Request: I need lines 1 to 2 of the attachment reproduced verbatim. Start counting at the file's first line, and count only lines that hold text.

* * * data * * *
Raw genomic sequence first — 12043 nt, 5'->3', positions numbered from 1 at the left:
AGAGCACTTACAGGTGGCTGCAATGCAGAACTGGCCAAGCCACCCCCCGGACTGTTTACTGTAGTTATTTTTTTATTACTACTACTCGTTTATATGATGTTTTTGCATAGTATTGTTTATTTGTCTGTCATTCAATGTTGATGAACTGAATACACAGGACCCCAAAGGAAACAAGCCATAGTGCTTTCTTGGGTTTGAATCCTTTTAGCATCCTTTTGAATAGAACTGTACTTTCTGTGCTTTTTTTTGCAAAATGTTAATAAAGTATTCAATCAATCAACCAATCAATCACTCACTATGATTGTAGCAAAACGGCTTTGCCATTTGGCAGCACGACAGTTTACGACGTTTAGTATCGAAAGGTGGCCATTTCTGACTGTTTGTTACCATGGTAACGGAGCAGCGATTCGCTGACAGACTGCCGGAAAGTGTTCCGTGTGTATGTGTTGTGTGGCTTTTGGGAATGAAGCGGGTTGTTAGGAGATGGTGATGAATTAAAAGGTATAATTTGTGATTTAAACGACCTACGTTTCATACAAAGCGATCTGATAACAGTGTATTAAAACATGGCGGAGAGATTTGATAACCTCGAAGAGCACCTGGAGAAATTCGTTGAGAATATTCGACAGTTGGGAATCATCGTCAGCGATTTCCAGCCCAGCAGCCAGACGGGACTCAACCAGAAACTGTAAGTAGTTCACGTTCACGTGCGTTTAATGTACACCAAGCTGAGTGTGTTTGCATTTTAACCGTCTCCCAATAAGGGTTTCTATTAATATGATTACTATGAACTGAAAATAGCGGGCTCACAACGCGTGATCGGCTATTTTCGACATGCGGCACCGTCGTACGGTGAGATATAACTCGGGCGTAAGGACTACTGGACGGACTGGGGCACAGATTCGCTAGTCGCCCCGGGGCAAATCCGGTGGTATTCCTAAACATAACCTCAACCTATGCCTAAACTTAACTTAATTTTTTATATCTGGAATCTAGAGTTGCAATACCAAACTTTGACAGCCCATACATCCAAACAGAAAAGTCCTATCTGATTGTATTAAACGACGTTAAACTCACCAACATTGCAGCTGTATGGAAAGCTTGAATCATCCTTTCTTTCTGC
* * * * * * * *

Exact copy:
Raw genomic sequence first — 12043 nt, 5'->3', positions numbered from 1 at the left:
AGAGCACTTACAGGTGGCTGCAATGCAGAACTGGCCAAGCCACCCCCCGGACTGTTTACTGTAGTTATTTTTTTATTACTACTACTCGTTTATATGATGTTTTTGCATAGTATTGTTTATTTGTCTGTCATTCAATGTTGATGAACTGAATACACAGGACCCCAAAGGAAACAAGCCATAGTGCTTTCTTGGGTTTGAATCCTTTTAGCATCCTTTTGAATAGAACTGTACTTTCTGTGCTTTTTTTTGCAAAATGTTAATAAAGTATTCAATCAATCAACCAATCAATCACTCACTATGATTGTAGCAAAACGGCTTTGCCATTTGGCAGCACGACAGTTTACGACGTTTAGTATCGAAAGGTGGCCATTTCTGACTGTTTGTTACCATGGTAACGGAGCAGCGATTCGCTGACAGACTGCCGGAAAGTGTTCCGTGTGTATGTGTTGTGTGGCTTTTGGGAATGAAGCGGGTTGTTAGGAGATGGTGATGAATTAAAAGGTATAATTTGTGATTTAAACGACCTACGTTTCATACAAAGCGATCTGATAACAGTGTATTAAAACATGGCGGAGAGATTTGATAACCTCGAAGAGCACCTGGAGAAATTCGTTGAGAATATTCGACAGTTGGGAATCATCGTCAGCGATTTCCAGCCCAGCAGCCAGACGGGACTCAACCAGAAACTGTAAGTAGTTCACGTTCACGTGCGTTTAATGTACACCAAGCTGAGTGTGTTTGCATTTTAACCGTCTCCCAATAAGGGTTTCTATTAATATGATTACTATGAACTGAAAATAGCGGGCTCACAACGCGTGATCGGCTATTTTCGACATGCGGCACCGTCGTACGGTGAGATATAACTCGGGCGTAAGGACTACTGGACGGACTGGGGCACAGATTCGCTAGTCGCCCCGGGGCAAATCCGGTGGTATTCCTAAACATAACCTCAACCTATGCCTAAACTTAACTTAATTTTTTATATCTGGAATCTAGAGTTGCAATACCAAACTTTGACAGCCCATACATCCAAACAGAAAAGTCCTATCTGATTGTATTAAACGACGTTAAACTCACCAACATTGCAGCTGTATGGAAAGCTTGAATCATCCTTTCTTTCTGC